Metro's Green Line runs towards August debut


By Ramola Talwar Badam

DUBAI // The Metro system’s Green Line is on track to open in August as testing to evaluate its preparedness continues.

Ramadan Mohammed, the director of the Roads and Transport Authority’s (RTA) rail operations department, said regular trials were carried out through the Ramadan period to assess the line’s track, brake and power systems. Staff will train on the existing Red Line for as long as four months.

In addition, as was the case with the opening of the Red Line, the connecting infrastructure will need to be completed. Putting bus feeder lines, area maps and taxi stands in and around stations was part of the process of establishing the system as an integral part of Dubai’s daily routine, Mr Mohammed said.

“The RTA is keen that the Metro gradually builds the foundation of public transport in the emirate by increasing awareness of the network’s reach,” he said. “What we are trying to do is increase public awareness. Slowly [people] will understand and learn the system. We are trying to educate people to promote the concept of mass transit.”

The Metro will be the world’s longest driverless train system upon completion. Passengers have made a total of 30 million trips since its inauguration exactly a year ago. On an average weekday, 120,000 trips are made on the Red Line; 130,000 on weekend days.

Much like last year’s staggered opening of the Red Line, in which 10 of the planned 29 stations initially began service, to be followed by another 11 this year, the 18 stand-alone Green Line stations may not open simultaneously. RTA authorities plan to assess which stations should open depending on construction and the population around them, Mr Mohammed said.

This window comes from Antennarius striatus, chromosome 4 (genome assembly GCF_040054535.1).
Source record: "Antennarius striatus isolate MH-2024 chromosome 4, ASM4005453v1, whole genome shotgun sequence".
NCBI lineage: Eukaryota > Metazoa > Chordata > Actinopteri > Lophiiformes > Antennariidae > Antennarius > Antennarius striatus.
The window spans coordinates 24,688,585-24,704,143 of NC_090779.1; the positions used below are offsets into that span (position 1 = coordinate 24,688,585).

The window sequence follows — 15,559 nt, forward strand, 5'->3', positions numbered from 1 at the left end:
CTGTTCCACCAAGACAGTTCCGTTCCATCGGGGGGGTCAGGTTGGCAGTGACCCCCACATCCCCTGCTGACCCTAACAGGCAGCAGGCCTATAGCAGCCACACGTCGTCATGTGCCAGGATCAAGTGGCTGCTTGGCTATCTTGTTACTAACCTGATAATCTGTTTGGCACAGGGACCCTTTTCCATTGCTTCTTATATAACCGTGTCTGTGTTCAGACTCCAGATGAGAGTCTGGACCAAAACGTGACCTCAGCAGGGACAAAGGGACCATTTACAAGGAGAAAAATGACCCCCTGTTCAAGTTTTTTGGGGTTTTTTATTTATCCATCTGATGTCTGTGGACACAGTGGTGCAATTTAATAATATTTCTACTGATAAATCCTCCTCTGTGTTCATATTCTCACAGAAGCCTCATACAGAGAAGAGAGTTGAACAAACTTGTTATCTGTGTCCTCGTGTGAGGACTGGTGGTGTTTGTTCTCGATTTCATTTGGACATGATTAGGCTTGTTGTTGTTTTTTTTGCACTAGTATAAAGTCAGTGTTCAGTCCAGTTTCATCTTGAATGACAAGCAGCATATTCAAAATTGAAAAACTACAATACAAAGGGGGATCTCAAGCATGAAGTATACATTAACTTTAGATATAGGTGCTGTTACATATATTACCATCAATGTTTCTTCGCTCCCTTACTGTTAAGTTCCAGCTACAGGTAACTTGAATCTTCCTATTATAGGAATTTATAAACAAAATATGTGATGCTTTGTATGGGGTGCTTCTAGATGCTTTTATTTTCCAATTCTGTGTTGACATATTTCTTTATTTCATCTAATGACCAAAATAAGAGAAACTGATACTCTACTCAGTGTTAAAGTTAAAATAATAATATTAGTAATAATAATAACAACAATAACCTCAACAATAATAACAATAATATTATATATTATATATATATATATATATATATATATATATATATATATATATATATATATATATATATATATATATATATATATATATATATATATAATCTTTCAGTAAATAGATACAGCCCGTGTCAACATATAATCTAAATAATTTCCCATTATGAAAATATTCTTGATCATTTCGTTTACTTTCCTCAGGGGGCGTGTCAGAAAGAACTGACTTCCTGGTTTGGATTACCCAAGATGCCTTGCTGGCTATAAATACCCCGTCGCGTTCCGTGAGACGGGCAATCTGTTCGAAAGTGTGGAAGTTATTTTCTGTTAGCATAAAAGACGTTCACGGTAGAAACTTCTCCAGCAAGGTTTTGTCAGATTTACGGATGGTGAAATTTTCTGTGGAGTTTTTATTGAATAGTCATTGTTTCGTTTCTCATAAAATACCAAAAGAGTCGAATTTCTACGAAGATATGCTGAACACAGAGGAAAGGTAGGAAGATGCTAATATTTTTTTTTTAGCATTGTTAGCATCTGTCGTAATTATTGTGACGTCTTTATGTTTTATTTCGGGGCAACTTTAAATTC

“It all depends on ridership – that will help decide,” Mr Mohammed said. “For some busy stations on the Green Line, we will move some Red Line staff to support them,” he said.

Other new services being prepared include a one-day pass aimed at tourists, a monthly pass, as well as special cards for students and the elderly.

“All these services are coming along. It’s coming in phases,” Mr Mohammed said.

Commuters welcomed the idea of the new passes, saying a card for tourists would make travel more convenient for them than buying a nol card, a permanent pass that can be topped up many times.

“I have four silver nol cards lying around for visitors,” said Peter Uber, a German expatriate. “It’s a mad scramble to find the cards when we have guests. Day passes for tourists make much more sense.”

The Green Line is likely to expand ridership numbers if it proves as popular as the Red Line was upon opening. The day after the Metro opened as many as 45,000 passengers rode the Red Line, and ridership numbers have increased by as many as 10,000 a month.

Metro users can also look forward to taking bicycles on board in future. Bikes are allowed on the Metro in cities such as Washington, Chicago and Montreal, with some restrictions on peak-hour travel, the number of bikes allowed per coach, and which coach.

Mr Mohammed also addressed the issue of the Metro’s relatively brief operating hours compared to other systems, citing the need for regular upkeep and maintenance.

“We have to stop the trains at night for maintenance work, to check the track, for cleaning and any corrective, preventive work,” Mr Mohammed said. “When the trains are running nobody can go on to the track. It’s dangerous and not allowed.”

He also justified the Metro opening after 2 pm on Friday, citing RTA studies that showed commuter traffic peaked after 4 pm.

“In the afternoon, there are some people, but not huge numbers,” he said. “It is not viable for us to operate when there are very few passengers. If you look at the roads in reality to take an impression, Friday morning is very quiet.”

The numbers

Number of trips per month:

October 2009 1.8 million
May 2010 3.19 million
August 2010 3.3 million

Daily use:

October 2009 54,683 trips
July 2010 130,529 trips